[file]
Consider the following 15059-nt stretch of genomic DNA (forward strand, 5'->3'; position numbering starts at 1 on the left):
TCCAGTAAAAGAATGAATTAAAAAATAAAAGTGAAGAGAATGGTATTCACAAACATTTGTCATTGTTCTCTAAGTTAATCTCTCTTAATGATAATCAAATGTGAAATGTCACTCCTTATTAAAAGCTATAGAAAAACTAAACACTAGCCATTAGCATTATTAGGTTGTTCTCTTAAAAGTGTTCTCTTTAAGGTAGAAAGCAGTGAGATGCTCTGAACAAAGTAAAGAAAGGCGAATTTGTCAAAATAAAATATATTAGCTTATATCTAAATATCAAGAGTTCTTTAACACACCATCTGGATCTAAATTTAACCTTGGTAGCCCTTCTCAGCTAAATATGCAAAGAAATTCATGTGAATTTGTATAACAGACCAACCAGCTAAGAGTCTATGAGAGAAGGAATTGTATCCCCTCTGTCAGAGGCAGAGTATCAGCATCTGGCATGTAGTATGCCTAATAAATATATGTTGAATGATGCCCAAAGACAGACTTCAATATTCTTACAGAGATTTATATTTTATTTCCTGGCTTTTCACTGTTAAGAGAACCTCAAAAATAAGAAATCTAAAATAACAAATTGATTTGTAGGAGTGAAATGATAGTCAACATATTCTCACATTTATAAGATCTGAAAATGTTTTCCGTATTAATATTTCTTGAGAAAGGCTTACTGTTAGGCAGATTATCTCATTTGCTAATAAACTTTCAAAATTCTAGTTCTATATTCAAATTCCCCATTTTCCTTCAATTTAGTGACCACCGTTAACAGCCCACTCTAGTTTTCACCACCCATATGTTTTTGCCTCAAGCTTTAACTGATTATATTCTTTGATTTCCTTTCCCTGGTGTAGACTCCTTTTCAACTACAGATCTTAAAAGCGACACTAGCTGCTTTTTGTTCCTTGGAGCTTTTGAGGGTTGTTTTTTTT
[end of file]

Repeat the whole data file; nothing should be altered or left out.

Consider the following 15059-nt stretch of genomic DNA (forward strand, 5'->3'; position numbering starts at 1 on the left):
TCCAGTAAAAGAATGAATTAAAAAATAAAAGTGAAGAGAATGGTATTCACAAACATTTGTCATTGTTCTCTAAGTTAATCTCTCTTAATGATAATCAAATGTGAAATGTCACTCCTTATTAAAAGCTATAGAAAAACTAAACACTAGCCATTAGCATTATTAGGTTGTTCTCTTAAAAGTGTTCTCTTTAAGGTAGAAAGCAGTGAGATGCTCTGAACAAAGTAAAGAAAGGCGAATTTGTCAAAATAAAATATATTAGCTTATATCTAAATATCAAGAGTTCTTTAACACACCATCTGGATCTAAATTTAACCTTGGTAGCCCTTCTCAGCTAAATATGCAAAGAAATTCATGTGAATTTGTATAACAGACCAACCAGCTAAGAGTCTATGAGAGAAGGAATTGTATCCCCTCTGTCAGAGGCAGAGTATCAGCATCTGGCATGTAGTATGCCTAATAAATATATGTTGAATGATGCCCAAAGACAGACTTCAATATTCTTACAGAGATTTATATTTTATTTCCTGGCTTTTCACTGTTAAGAGAACCTCAAAAATAAGAAATCTAAAATAACAAATTGATTTGTAGGAGTGAAATGATAGTCAACATATTCTCACATTTATAAGATCTGAAAATGTTTTCCGTATTAATATTTCTTGAGAAAGGCTTACTGTTAGGCAGATTATCTCATTTGCTAATAAACTTTCAAAATTCTAGTTCTATATTCAAATTCCCCATTTTCCTTCAATTTAGTGACCACCGTTAACAGCCCACTCTAGTTTTCACCACCCATATGTTTTTGCCTCAAGCTTTAACTGATTATATTCTTTGATTTCCTTTCCCTGGTGTAGACTCCTTTTCAACTACAGATCTTAAAAGCGACACTAGCTGCTTTTTGTTCCTTGGAGCTTTTGAGGGTTGTTTTTTTT